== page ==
Winter Squash (C. pepo, c. maxima & C. moschata) - The 3 species in this group cover a large range of sizes, shapes and flavors. C. maxima has large, long, Banana Squashes in pink, bluish gray or orange. Buttercup is medium-sized, dark green, drum- or top-shaped, and blotched with gray. Boston marrow may be medium to large, bulbous, orange-skinned and shaped like a teardrop. Turk's turban has green, turban-shaped fruits that are brightly striped with red, white, or orange and a "naval" at the blossom end. Hubbard is medium-sized, green, blue-gray, or golden, with bumpy skin. C. moschata includes the tan-skinned Butternut Squash, these are long, cylindrical fruits with a bulbous base and orange interior. Cushaws resemble large, striped Butternut Squash with curved necks. C. pepo includes the small- to medium-sized Acorn Squash, which are deeply ribbed, dark green or golden colored. The Vegetable Spaghetti Squash also belongs to this group. These oval, smooth fruits are ivory to golden-yellow colored and their flesh cooks to spaghetti-like strands.
POTTING: Pumpkins and Squashes are grown in the same ways. They should be spaced 4 feet apart in full sun, in soil that is fairly light. They won't do well in heavy, clayey, wet ground. The soil should be very fertile, but since the plants are spaced so far apart, the manure or compost and fertilizer should be concentrated in the space that the plants will occupy and the immediate surroundings, rather than spreading it throughout the entire garden. These plants are susceptible to damage from a variety of pests and diseases. While the plants are young, spun-bonded plastic row covers and large squares of aluminum foil are used to ward off vine borers, squash bugs and beetles.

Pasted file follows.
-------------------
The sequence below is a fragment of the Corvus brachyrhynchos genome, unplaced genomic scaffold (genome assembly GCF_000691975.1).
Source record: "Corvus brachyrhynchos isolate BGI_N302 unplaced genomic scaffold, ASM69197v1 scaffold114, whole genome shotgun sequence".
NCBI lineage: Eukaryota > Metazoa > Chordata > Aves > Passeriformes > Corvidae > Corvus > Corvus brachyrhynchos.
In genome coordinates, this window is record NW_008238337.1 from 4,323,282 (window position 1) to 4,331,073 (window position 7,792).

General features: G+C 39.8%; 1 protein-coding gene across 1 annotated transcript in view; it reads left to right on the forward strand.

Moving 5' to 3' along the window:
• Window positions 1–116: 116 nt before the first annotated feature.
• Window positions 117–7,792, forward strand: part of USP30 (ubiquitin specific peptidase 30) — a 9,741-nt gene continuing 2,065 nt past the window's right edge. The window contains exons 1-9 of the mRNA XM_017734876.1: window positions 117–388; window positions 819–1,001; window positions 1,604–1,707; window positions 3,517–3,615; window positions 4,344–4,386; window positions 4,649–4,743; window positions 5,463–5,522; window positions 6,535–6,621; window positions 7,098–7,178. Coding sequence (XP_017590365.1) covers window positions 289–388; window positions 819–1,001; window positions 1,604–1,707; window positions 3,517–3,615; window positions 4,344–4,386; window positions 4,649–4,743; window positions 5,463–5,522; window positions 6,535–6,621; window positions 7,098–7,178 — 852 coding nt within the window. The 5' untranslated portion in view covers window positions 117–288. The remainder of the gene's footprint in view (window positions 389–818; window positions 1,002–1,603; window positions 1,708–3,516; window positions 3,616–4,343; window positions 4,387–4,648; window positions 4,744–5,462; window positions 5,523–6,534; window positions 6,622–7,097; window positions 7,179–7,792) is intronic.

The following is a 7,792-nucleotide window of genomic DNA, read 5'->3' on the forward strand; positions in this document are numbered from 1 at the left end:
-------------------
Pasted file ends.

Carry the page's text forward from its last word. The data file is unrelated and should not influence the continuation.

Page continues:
Pumpkin - Pumpkins are frost-tender annuals. These small- to medium-sized Pumpkins won't grow larger even if they're grown under the best conditions, but they will become more numerous. Pumpkins should be harvested before frost. Make sure to leave a 3-inch piece of stem attached to the fruit and handle them carefully. Store them in a cool, dry place.
Mammoth Pumpkin - When these Pumpkins are to be entered in a contest, the plants are hand-pollinated to hasten the production of fruit. When two fruits are produced, all subsequent blossoms are removed. Once the fruits are safely on their way to maturity, one is sacrificed to force full concentration of energy into developing one huge Pumpkin, which will grow to 100 lbs. or more.